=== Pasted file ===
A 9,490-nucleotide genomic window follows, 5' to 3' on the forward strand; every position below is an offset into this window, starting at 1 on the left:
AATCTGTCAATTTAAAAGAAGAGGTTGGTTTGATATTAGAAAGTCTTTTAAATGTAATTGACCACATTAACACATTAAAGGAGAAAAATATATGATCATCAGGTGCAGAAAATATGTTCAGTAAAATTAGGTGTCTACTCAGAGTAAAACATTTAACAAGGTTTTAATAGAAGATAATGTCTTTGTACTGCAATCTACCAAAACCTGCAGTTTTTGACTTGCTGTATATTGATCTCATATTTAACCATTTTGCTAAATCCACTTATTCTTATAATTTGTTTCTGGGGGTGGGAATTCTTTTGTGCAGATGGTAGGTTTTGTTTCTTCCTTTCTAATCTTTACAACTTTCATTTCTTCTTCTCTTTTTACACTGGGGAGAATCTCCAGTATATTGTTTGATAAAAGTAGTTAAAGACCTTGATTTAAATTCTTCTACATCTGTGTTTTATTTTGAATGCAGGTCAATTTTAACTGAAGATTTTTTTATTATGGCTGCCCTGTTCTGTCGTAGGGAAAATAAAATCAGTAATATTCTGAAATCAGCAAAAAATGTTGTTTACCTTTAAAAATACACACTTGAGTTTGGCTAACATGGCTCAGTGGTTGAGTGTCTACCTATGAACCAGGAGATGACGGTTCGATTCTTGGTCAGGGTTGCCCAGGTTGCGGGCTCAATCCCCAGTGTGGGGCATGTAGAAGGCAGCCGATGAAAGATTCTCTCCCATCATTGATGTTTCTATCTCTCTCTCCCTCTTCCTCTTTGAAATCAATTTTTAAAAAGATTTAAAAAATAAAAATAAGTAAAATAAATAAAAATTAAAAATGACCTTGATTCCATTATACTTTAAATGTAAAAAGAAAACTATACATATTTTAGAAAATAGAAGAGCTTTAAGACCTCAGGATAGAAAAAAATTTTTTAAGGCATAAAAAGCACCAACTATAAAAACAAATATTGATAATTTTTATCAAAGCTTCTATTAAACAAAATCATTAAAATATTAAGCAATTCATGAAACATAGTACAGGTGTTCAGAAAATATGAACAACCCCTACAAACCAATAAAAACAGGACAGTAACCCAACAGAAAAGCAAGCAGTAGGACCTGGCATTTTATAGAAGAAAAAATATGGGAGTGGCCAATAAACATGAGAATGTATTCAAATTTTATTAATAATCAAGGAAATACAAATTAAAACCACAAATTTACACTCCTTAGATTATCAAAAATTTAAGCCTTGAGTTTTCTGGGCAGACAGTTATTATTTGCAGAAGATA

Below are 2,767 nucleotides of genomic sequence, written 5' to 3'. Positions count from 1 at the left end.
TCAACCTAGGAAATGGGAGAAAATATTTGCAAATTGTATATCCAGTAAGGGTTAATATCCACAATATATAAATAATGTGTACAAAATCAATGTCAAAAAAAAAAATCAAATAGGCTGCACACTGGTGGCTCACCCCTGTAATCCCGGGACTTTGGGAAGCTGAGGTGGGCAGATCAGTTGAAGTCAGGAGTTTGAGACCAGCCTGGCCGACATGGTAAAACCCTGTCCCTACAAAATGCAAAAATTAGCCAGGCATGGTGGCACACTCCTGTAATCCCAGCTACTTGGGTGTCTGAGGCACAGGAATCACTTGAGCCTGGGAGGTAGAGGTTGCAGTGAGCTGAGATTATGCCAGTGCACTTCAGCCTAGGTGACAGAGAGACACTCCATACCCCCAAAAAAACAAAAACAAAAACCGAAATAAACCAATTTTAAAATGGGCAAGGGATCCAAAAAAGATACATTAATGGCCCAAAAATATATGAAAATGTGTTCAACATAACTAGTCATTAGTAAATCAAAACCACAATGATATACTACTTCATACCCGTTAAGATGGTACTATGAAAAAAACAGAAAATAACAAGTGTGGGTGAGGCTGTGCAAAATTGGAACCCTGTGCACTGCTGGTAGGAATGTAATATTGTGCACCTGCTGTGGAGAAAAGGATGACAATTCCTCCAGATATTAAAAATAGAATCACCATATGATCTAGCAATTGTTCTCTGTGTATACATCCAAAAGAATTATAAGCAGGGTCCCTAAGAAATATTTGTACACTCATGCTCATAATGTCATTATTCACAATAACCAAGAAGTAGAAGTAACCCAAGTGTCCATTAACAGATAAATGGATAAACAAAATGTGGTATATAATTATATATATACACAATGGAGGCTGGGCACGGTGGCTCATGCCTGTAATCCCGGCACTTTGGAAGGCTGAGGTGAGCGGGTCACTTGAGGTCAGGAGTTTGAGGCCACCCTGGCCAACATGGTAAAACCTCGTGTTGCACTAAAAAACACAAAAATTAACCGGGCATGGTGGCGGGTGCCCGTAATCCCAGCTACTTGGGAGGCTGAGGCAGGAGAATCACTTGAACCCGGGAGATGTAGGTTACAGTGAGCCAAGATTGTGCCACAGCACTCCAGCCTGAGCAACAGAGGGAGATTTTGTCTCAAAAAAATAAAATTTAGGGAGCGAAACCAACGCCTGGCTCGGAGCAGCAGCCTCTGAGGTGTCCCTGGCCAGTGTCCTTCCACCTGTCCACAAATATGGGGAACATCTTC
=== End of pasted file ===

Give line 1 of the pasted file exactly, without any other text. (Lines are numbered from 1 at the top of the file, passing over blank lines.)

A 9,490-nucleotide genomic window follows, 5' to 3' on the forward strand; every position below is an offset into this window, starting at 1 on the left: